Tag Archives: Silk

Project 10 A design project – Stage 3 Developing your design – sampling and a prototype

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I have been using tea, coffee and onion skins to dye some sample fabrics.  I am planning to keep to mostly neutral shades for the final piece and to use fabric manipulation, embroidery and some resist dyeing techniques to give form and texture.  Base fabrics were a cream polyester voile, ivory dress net, recycled cream curtain lining and ivory dupion silk.  I wanted to knock back the bright colour of the original fabrics and introduce some texture with the stain.  I left some samples overnight in the dye bath.  I got some good results using the heat of our Aga stove, rather than a chemical mordant, to set the colour by putting the damp fabric scrunched up in a steel roasting pan (covered with a Pyrex plate to stop it touching the radiant sides of the oven) and leaving it in the roasting oven (approximately 180 – 200 degrees) for an hour.  I left some samples sitting on lid of the hot plates overnight, a gentler heat.  Samples were then washed by machine (approximately 30 degrees) with a little detergent and ironed dry.  I will be interested to see how long lived the dye is, especially as my final piece will be designed to stay in the light of a window or door but I like the idea of how the piece will age naturally.

sketchbook coffee

instant coffee – this worked well, the tone is slightly greyer than the tea

sketchbook onion

mostly brown onion skins but with a few bits of red – the result on the silk was a lot brighter than I had expected

sketchbook tea

tea – Co-Op 99 bags made up good and strong

I have also used some tie-dye techniques to give the fabric more texture.

unravelling shibori folds

lines of running stitch, random size and distance apart, pulled up tight before placing in the dye bath

fabric gathered

an interesting bark like effect of where the dye has concentraced in the folds.

shibori tie die

my version of a shibori resist using glass seed beeds dyed using onion skins.

fabric shibori

little circles of white with yellow centres, something to do with the bead touching the surface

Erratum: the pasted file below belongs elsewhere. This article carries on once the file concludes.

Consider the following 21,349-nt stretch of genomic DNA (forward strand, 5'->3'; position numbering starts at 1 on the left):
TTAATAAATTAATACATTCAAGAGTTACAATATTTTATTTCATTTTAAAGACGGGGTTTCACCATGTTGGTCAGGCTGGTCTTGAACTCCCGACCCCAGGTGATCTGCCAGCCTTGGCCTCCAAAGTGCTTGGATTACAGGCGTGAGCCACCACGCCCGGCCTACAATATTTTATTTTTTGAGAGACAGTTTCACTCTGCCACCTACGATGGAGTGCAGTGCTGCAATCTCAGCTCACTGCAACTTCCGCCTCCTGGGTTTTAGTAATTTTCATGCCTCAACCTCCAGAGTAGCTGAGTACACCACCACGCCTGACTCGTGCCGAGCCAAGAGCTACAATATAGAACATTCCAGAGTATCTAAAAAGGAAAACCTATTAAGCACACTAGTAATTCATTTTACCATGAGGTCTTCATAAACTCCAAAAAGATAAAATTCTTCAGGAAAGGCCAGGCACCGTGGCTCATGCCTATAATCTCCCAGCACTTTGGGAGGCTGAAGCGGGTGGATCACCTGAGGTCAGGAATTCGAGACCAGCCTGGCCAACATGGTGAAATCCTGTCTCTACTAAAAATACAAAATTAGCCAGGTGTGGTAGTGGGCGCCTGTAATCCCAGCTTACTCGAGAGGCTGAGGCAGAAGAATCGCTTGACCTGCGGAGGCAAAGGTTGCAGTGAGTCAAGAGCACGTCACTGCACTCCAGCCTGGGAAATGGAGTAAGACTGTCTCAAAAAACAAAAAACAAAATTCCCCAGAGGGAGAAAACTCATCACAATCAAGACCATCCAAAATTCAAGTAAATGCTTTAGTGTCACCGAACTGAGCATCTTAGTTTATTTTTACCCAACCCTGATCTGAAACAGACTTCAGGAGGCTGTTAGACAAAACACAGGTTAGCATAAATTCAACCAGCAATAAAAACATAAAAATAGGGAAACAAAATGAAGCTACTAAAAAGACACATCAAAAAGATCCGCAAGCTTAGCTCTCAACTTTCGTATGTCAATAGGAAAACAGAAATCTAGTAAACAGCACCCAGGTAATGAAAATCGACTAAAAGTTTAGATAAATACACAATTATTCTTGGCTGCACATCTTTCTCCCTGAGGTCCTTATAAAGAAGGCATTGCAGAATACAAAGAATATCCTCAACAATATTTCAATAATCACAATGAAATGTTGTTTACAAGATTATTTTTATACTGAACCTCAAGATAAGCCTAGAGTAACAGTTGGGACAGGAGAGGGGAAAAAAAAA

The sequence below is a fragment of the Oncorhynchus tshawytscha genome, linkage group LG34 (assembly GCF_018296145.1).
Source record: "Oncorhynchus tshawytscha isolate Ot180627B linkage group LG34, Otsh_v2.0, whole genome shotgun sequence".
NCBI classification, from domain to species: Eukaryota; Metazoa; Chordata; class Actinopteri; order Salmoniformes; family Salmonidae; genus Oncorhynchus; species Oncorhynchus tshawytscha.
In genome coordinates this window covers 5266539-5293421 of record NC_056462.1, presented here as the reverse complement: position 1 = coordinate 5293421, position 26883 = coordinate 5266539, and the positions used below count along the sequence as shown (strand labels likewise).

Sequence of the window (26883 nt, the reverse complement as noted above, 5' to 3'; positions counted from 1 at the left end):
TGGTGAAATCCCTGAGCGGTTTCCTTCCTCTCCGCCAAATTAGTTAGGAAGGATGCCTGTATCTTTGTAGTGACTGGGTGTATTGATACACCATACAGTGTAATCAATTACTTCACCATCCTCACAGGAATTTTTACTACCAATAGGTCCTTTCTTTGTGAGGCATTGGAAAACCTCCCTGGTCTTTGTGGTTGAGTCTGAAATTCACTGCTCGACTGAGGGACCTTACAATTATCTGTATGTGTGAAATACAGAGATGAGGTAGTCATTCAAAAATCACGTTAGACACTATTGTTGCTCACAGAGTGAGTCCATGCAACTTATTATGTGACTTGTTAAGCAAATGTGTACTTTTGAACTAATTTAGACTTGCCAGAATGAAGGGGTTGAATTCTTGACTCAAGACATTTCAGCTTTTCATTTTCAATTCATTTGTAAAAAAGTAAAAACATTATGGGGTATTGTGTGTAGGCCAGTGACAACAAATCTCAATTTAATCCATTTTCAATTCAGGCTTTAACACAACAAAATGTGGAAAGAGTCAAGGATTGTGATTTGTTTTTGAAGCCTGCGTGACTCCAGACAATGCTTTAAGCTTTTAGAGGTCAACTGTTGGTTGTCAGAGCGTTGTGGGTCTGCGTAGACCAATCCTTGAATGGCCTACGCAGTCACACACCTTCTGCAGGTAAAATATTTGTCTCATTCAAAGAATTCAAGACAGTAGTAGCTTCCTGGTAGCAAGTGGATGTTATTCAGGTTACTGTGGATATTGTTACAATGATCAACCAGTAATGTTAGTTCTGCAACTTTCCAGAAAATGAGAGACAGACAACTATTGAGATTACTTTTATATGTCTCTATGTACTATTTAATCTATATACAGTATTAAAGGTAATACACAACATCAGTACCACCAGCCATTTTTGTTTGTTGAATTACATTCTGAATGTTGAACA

I have hand stitched some further samples using the dyed fabrics to get an idea of layers and different stitches.  I definitely prefer hand embroidery for this project.

sketchbook stitch sample

layers of dyed silk on voile, stitched with cotton and silk threads

sketchbook applique

Here I have left the thread ends on the surface which make a feathery effect.  Base fabric is the tea stained voile, the left leaf shape is tea dyed silk and the bush on the right is onion skin dyed silk.  I have used mainly standard machine sewing thread with some heavier orange machine thread.

Next I tried using Paint.net software effects and adjustments to alter the collaged image I made of the doorway. Collage versions using Paintdotnet

In many of the monochrome versions I like the way the stitching is highlighted, exactly the right effect for this project.

I made some preliminary sketches of how I wanted the layers to look; more of a plan than a design, then it was time to make a 3d model of the project.  As this piece is designed to hang in a window I have come up with a box frame (cardboard shoe box) to act as the window embrasure and to support the hanging rods (kebab sticks). I have used plastic film (plastic wallet) for the first front layer and transparent paper to represent the other two layers behind.  I used cut out, monochromes copies of one of the computer manipulated images give an impression of the final design and the scale is approximately 1:5.

across

rods

top

showing frame

model 1

The paper is a bit more opaque than I believe the fabric will be so I think you may be able to perceive the figures in the background a little better in the final piece.

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Stroud International Textiles and Site Festival May 2013